Recognised Legal Professions

Recognised Legal Professions in Europe

The free movement of professionals in the European Union

The Treaty of Rome establishing the European Community covers all economic activities in their cross border dimensions.

Sporting activities, for example, have their economic dimension as the recent Bosman case illustrates. As the European Court of Justice has stated that “the provisions of the Treaty relating to freedom of movement of persons are intended to facilitate the pursuit by Community citizens of occupational activities of all kinds throughout the Community, and to preclude measures which might place Community citizens at a disadvantage when they wish to pursue an economic activity in the territory of another Member State.”

Naturally, lawyers and other legal professionals can benefit from this freedom of movement.

Former Article 47 (ex Article 57) states that, in order “to make it easier for persons to take up and pursue activities as self-employed persons, the Council shall, acting in accordance with the procedure referred to in Article 251, issue directives for the mutual recognition of diplomas, certificates and other evidence of formal qualifications.” The article also say the following:

  • For the same purpose, the Council shall, acting in accordance with the procedure referred to in Article 251, issue directives for the coordination of the provisions laid down by law, regulation or administrative action in Member States concerning the taking-up and pursuit of activities as self-employed persons. The Council, acting unanimously throughout the procedure referred to in Article 251, shall decide on directives the implementation of which involves in at least one Member State amendment of the existing principles laid down by law governing the professions with respect to training and conditions of access for natural persons. In other cases the Council shall act by qualified majority.
  • In the case of the medical and allied and pharmaceutical professions, the progressive abolition of restrictions shall be dependent upon coordination of the conditions for their exercise in the various Member States.

Scope of Directive 89/48/EEC

The general directive will apply to individuals who fall under of the following criteria:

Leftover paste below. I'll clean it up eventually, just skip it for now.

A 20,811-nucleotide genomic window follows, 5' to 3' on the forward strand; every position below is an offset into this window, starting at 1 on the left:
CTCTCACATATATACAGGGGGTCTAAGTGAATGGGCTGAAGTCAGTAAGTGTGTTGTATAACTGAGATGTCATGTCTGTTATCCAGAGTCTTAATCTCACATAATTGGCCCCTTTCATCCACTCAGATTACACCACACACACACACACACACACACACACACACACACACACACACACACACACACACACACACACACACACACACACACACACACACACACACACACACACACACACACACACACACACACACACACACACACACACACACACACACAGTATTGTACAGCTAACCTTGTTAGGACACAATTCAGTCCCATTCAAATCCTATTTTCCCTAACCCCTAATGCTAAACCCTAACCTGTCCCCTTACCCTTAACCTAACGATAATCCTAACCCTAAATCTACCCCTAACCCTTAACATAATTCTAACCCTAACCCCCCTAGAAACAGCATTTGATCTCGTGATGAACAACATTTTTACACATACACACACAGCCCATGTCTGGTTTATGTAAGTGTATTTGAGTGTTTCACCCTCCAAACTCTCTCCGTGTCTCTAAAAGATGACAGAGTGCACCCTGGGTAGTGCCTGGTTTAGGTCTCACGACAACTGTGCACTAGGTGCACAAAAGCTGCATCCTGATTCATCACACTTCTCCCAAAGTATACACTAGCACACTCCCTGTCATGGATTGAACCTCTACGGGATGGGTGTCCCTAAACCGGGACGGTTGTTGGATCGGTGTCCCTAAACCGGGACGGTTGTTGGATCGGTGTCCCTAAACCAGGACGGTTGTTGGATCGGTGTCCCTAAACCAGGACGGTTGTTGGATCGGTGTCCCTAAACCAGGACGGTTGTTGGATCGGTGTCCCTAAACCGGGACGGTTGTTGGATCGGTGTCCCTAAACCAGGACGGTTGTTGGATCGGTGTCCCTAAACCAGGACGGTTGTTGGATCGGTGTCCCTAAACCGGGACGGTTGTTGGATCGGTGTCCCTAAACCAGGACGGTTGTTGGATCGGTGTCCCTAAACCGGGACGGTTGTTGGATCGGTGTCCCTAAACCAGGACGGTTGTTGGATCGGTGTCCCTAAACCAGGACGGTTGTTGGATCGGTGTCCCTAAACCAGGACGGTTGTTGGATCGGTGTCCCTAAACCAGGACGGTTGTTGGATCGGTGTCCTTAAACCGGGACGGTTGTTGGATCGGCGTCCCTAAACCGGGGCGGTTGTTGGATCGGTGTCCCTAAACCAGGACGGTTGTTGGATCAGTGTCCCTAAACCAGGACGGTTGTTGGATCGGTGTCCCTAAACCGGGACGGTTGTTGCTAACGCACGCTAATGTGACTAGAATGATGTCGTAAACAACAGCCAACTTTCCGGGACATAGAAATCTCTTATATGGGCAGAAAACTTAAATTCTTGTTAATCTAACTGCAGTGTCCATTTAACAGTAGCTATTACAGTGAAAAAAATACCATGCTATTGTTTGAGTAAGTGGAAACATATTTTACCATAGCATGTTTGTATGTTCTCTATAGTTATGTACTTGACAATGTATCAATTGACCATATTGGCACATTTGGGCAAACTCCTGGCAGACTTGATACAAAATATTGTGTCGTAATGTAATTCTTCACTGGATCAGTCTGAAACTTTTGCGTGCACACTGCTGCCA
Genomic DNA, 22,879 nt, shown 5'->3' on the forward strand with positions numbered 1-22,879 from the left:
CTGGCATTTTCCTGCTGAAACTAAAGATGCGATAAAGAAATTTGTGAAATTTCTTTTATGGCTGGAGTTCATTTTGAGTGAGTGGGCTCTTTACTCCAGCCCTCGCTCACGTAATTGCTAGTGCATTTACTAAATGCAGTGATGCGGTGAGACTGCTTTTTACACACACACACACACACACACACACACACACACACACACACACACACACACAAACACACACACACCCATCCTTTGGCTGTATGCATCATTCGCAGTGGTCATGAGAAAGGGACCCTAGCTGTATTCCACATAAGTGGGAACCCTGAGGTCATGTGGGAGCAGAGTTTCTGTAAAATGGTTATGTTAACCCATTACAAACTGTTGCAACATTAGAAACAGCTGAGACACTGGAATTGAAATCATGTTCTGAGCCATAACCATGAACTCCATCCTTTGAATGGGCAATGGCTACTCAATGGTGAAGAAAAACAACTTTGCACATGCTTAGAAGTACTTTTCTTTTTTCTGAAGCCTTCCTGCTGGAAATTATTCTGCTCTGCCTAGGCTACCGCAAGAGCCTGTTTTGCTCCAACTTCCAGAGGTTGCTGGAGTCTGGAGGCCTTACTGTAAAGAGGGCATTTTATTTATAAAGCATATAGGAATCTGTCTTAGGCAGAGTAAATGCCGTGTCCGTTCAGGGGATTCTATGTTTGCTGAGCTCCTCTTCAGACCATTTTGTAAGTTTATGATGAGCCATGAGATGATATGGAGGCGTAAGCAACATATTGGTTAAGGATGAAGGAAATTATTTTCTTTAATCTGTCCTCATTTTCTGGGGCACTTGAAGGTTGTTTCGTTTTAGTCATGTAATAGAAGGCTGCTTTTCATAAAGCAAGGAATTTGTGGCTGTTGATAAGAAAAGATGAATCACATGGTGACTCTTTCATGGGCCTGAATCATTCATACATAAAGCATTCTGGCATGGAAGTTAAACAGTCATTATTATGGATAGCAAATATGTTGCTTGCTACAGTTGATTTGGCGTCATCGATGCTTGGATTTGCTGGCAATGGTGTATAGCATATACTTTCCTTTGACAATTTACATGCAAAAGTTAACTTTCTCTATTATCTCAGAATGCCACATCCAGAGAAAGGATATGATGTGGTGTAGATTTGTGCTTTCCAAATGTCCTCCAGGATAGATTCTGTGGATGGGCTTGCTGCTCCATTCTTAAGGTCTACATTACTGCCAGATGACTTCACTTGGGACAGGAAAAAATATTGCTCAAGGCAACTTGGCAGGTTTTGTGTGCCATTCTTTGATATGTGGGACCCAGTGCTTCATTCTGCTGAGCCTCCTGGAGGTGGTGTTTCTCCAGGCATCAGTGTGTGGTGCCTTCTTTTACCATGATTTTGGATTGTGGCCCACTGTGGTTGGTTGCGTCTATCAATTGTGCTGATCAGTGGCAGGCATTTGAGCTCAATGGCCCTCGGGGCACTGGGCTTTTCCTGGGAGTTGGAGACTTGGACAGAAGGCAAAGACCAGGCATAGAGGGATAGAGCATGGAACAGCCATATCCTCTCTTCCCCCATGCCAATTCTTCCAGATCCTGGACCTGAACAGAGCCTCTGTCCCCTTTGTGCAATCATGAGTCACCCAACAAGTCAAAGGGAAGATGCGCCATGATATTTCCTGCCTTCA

• Nationality of an EEA State: see Nationality in this legal encyclopedia.
  • Profession is not covered by a transitional directive: See information on Transitional directives in this legal ecyclopedia.
  • Profession is not covered by a sectoral directive: See information on sectioral directives in this legal ecyclopedia.
  • Profession is a Regulated Profession: there is information on Regulated Professions in this legal encyclopedia.
  • The profession is the same as the profession in the host State: Each country has its own legal traditions and each has developed and grown specialised legal professions to suit these traditions. In the Member state sections of this Website under the heading “mobility” and “eligibility” the national viewpoints on this question are given. In some Member States the implementation for lawyers only applies to a limited category of legal professions mentioned in the lawyers’ services directive 77/249/EEC. The Vlasspoulou case clearly indicates that this is insufficient. All applicants must have their knowledge and qualifications taken into account and one cannot exclude ab initio those not following a particular profession. Indeed such transmutations are de riguer. The logic of the compensation mechanisms found in Article 4 of directive 89/48/EEC demands that national professional boundaries must be looked at flexibly. National modes of practice are no longer isolated. This question is, therefore, not so easily answered. See Mobility of Lawyers in this encyclopedia.